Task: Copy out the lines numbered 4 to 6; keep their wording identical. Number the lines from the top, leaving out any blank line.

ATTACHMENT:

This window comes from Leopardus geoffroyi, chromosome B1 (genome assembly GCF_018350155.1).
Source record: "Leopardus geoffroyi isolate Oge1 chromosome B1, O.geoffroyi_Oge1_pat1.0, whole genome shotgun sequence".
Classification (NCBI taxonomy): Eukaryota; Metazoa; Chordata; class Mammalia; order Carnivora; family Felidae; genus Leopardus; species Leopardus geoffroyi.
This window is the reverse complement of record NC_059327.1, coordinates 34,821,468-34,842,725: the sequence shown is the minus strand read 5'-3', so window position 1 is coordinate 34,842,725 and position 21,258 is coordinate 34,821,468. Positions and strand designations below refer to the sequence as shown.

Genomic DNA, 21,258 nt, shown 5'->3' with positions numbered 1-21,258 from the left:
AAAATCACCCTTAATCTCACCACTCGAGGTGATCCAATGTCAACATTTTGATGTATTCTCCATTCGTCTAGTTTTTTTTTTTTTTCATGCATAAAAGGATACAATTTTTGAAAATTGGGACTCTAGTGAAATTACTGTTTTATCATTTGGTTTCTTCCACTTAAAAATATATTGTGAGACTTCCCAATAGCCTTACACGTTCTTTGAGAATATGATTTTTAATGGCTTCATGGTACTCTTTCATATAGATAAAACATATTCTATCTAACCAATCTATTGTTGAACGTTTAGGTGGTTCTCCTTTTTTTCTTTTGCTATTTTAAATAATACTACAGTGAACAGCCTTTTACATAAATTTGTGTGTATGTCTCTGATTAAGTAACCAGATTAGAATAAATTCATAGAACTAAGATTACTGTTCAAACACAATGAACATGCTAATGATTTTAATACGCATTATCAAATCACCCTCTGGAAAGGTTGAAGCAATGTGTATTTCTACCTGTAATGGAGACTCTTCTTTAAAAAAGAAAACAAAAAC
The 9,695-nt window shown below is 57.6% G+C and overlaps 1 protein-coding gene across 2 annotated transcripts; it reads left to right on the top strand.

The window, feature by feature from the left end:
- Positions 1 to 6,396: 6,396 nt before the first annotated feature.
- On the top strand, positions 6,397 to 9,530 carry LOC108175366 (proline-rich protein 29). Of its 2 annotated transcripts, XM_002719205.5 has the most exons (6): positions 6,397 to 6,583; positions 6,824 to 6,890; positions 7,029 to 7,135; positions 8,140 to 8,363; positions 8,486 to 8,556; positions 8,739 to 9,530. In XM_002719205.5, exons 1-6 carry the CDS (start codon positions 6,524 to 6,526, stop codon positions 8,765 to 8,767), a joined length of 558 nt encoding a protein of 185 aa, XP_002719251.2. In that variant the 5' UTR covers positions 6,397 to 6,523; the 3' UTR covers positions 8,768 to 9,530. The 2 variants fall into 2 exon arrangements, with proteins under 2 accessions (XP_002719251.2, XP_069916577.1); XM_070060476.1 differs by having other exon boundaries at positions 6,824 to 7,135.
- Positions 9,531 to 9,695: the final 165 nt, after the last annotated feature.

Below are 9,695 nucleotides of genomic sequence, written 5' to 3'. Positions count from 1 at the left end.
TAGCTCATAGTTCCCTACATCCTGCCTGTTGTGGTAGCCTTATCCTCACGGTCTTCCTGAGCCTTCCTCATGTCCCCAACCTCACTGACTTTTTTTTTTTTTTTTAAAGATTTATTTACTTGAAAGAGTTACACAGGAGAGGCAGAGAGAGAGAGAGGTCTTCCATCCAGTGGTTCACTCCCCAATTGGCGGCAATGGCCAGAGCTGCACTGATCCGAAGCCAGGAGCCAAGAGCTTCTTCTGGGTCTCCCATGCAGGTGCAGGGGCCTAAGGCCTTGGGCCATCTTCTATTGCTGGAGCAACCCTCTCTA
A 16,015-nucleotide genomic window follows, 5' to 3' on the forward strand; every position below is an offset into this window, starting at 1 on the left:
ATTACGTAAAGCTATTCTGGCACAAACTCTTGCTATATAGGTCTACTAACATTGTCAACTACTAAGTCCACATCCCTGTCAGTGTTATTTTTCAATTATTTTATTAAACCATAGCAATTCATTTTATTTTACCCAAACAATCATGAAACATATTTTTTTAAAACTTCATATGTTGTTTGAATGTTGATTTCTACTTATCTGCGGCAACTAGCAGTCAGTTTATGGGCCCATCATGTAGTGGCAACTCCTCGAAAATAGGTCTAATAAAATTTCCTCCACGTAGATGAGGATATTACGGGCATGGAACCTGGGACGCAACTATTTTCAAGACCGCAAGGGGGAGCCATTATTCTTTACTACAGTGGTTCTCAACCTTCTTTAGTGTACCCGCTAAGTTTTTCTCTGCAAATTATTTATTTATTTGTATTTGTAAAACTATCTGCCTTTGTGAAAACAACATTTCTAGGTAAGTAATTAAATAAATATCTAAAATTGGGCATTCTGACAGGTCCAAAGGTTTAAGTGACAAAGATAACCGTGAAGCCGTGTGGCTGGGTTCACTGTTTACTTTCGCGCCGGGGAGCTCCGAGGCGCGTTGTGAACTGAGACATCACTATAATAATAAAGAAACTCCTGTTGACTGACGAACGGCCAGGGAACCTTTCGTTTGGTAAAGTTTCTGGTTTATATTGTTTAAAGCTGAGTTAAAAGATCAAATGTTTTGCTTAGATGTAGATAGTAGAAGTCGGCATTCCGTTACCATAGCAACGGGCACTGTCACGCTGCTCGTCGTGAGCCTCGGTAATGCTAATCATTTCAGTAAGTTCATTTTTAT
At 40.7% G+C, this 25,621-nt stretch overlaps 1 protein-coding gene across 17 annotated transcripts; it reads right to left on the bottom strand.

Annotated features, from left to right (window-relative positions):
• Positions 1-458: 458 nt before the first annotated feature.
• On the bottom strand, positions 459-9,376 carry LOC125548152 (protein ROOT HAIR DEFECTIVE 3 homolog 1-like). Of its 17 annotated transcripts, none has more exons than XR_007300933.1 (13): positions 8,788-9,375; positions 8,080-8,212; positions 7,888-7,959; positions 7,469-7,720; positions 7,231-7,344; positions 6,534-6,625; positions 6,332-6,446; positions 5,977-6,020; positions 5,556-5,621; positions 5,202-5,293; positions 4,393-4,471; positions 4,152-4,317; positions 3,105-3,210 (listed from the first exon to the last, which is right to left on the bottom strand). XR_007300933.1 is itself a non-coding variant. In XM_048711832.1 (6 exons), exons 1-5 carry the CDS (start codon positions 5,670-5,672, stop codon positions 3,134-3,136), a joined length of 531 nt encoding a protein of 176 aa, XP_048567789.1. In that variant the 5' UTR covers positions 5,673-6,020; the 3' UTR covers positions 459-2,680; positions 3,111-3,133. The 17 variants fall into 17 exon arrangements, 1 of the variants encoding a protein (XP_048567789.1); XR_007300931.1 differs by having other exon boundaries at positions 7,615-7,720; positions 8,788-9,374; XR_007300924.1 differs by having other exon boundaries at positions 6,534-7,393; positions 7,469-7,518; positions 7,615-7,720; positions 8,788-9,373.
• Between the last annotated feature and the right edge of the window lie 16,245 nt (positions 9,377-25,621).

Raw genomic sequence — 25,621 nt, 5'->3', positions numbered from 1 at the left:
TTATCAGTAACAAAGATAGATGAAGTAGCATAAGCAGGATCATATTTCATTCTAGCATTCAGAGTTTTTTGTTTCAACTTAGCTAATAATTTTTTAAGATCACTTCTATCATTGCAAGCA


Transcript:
This window is the reverse complement of record NC_059327.1, coordinates 34,821,468-34,842,725: the sequence shown is the minus strand read 5'-3', so window position 1 is coordinate 34,842,725 and position 21,258 is coordinate 34,821,468. Positions and strand designations below refer to the sequence as shown.

Genomic DNA, 21,258 nt, shown 5'->3' with positions numbered 1-21,258 from the left:
AAAATCACCCTTAATCTCACCACTCGAGGTGATCCAATGTCAACATTTTGATGTATTCTCCATTCGTCTAGTTTTTTTTTTTTTTCATGCATAAAAGGATACAATTTTTGAAAATTGGGACTCTAGTGAAATTACTGTTTTATCATTTGGTTTCTTCCACTTAAAAATATATTGTGAGACTTCCCAATAGCCTTACACGTTCTTTGAGAATATGATTTTTAATGGCTTCATGGTACTCTTTCATATAGATAAAACATATTCTATCTAACCAATCTATTGTTGAACGTTTAGGTGGTTCTCCTTTTTTTCTTTTGCTATTTTAAATAATACTACAGTGAACAGCCTTTTACATAAATTTGTGTGTATGTCTCTGATTAAGTAACCAGATTAGAATAAATTCATAGAACTAAGATTACTGTTCAAACACAATGAACATGCTAATGATTTTAATACGCATTATCAAATCACCCTCTGGAAAGGTTGAAGCAATGTGTATTTCTACCTGTAATGGAGACTCTTCTTTAAAAAAGAAAACAAAAAC